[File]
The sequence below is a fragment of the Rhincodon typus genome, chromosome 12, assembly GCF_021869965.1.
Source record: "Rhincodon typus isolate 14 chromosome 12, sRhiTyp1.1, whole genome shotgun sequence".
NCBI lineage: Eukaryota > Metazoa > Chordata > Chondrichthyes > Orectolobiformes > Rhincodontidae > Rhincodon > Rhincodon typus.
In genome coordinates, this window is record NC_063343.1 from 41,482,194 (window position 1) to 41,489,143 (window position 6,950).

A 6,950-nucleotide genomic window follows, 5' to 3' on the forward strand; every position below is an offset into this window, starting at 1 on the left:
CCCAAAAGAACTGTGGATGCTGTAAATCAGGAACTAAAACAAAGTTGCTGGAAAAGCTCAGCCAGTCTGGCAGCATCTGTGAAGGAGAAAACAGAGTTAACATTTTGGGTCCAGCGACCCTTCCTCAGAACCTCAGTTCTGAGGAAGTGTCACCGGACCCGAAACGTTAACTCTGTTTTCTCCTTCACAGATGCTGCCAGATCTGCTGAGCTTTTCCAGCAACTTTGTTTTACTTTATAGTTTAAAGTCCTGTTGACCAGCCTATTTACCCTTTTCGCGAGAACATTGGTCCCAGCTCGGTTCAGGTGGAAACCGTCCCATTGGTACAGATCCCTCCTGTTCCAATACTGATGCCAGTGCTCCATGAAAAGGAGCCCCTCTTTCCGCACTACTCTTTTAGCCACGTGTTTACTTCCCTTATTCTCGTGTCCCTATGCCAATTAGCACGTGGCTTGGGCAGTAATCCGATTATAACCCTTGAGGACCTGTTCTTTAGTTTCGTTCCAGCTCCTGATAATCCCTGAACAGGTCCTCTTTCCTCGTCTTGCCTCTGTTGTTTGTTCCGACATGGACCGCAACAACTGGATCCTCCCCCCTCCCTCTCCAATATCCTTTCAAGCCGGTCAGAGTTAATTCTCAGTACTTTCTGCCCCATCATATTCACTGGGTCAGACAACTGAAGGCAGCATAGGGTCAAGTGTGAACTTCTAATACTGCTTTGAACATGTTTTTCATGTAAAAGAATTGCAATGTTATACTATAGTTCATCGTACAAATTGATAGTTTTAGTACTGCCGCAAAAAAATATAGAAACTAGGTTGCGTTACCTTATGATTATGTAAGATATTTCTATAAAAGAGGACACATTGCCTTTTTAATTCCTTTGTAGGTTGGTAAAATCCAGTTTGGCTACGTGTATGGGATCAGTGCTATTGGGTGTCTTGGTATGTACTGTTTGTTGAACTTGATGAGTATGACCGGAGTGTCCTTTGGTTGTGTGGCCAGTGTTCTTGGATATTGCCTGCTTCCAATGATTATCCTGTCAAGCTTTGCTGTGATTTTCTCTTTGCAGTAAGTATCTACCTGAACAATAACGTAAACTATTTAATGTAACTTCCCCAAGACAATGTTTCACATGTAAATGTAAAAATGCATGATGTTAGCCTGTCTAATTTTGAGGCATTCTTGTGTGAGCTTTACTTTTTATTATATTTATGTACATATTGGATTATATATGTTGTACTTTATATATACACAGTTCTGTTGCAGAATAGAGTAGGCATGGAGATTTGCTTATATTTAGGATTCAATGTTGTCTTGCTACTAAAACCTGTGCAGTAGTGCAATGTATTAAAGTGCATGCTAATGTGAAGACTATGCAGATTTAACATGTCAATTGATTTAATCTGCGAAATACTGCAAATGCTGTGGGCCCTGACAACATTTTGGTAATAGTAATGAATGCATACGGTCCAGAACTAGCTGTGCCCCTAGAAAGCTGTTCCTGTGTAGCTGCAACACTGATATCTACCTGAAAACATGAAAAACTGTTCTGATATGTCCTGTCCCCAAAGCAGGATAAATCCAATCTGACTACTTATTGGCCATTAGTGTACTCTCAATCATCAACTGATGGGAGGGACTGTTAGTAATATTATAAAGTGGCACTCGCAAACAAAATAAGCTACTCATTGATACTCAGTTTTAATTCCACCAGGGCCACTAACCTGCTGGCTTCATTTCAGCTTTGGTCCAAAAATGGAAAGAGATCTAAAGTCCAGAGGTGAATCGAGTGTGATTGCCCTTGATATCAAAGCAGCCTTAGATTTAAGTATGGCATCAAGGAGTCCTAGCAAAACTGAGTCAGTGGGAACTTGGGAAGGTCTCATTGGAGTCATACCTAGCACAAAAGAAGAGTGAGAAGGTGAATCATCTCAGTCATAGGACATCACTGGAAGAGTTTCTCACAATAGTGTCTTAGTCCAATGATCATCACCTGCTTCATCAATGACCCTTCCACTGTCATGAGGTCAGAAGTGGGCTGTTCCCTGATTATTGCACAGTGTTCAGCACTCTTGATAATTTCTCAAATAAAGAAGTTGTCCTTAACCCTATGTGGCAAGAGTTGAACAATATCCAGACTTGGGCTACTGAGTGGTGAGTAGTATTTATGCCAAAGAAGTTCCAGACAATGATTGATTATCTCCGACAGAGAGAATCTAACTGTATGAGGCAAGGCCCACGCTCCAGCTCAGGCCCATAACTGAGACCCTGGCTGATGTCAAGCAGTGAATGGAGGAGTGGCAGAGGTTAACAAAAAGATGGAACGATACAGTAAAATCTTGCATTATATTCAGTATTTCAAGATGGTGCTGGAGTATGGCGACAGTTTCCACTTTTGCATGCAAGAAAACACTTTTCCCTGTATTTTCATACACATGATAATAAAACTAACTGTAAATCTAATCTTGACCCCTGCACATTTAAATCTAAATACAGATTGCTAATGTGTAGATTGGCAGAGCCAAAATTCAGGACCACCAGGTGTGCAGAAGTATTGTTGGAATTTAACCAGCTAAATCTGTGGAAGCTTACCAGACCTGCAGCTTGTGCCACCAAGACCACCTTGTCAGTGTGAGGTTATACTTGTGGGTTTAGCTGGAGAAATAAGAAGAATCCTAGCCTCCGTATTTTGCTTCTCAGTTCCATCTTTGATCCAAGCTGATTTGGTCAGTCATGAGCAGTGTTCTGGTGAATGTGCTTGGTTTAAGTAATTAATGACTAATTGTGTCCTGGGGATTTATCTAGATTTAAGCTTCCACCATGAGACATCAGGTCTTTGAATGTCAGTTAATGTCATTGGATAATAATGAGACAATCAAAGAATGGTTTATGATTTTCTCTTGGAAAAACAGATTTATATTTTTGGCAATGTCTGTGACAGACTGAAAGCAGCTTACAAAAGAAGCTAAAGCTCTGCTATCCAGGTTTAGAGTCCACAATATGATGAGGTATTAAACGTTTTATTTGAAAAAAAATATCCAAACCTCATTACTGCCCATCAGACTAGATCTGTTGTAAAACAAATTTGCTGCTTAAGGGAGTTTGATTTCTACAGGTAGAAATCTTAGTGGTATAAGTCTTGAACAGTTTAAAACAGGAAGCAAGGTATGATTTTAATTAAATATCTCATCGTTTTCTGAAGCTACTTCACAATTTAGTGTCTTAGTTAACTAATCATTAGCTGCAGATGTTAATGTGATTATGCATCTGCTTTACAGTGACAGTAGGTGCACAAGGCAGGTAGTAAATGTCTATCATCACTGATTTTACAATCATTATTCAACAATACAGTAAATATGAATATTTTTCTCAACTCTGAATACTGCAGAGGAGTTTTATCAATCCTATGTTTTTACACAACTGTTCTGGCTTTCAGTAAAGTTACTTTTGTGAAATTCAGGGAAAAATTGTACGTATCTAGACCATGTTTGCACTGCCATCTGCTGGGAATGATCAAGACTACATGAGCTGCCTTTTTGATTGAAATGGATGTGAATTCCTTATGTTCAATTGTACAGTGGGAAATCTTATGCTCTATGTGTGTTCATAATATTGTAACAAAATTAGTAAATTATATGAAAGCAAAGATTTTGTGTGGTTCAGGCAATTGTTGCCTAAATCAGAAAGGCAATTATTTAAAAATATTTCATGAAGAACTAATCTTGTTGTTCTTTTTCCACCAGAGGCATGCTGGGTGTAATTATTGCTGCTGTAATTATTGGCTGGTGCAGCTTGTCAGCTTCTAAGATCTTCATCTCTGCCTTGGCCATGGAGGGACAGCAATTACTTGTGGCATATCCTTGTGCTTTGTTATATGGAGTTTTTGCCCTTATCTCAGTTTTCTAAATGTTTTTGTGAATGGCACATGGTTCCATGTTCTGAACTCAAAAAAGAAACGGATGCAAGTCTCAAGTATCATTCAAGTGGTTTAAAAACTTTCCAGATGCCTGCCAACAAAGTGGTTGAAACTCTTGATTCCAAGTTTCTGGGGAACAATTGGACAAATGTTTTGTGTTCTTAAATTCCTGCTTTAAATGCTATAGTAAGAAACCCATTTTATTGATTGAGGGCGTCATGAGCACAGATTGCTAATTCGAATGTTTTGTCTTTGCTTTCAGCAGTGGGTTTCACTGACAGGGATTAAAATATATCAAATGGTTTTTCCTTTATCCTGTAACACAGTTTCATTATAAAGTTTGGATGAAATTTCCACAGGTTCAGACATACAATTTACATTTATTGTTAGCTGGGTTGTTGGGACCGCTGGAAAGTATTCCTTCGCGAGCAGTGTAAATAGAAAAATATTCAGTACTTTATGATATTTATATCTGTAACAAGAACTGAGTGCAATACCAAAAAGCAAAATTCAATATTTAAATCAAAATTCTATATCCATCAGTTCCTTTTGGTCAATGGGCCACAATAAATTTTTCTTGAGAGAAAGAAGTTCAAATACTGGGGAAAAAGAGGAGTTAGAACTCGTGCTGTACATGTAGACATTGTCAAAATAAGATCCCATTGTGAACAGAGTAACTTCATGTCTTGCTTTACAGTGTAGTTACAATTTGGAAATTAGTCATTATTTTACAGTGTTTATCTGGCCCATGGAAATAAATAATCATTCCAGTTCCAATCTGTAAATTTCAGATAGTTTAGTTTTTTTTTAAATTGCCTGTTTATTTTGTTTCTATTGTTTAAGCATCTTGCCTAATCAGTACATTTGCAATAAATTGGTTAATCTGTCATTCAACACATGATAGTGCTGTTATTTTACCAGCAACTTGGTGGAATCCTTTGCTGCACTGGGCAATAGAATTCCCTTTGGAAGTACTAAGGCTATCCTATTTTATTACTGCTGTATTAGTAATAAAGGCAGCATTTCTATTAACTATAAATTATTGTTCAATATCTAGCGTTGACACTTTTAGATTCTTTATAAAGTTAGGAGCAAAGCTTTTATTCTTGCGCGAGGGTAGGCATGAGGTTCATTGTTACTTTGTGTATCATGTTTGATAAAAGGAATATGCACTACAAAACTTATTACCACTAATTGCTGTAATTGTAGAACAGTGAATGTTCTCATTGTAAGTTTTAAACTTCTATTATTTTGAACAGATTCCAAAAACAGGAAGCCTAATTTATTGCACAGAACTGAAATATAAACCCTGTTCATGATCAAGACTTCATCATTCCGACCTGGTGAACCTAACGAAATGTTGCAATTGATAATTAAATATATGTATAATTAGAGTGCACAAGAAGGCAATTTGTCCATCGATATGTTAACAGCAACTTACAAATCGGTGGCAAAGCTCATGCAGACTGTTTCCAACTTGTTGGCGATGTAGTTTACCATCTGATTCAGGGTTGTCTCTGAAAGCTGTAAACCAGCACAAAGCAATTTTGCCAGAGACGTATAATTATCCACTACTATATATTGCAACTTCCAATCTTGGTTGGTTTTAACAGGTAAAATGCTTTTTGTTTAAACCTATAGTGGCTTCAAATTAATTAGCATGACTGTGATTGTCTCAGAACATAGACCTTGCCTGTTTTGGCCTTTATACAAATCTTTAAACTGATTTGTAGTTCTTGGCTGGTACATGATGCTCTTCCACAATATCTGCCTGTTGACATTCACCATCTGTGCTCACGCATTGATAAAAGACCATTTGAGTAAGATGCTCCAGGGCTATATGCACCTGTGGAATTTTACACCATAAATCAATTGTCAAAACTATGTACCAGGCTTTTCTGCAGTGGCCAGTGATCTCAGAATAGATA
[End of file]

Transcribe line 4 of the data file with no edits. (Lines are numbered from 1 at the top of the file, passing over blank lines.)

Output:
In genome coordinates, this window is record NC_063343.1 from 41,482,194 (window position 1) to 41,489,143 (window position 6,950).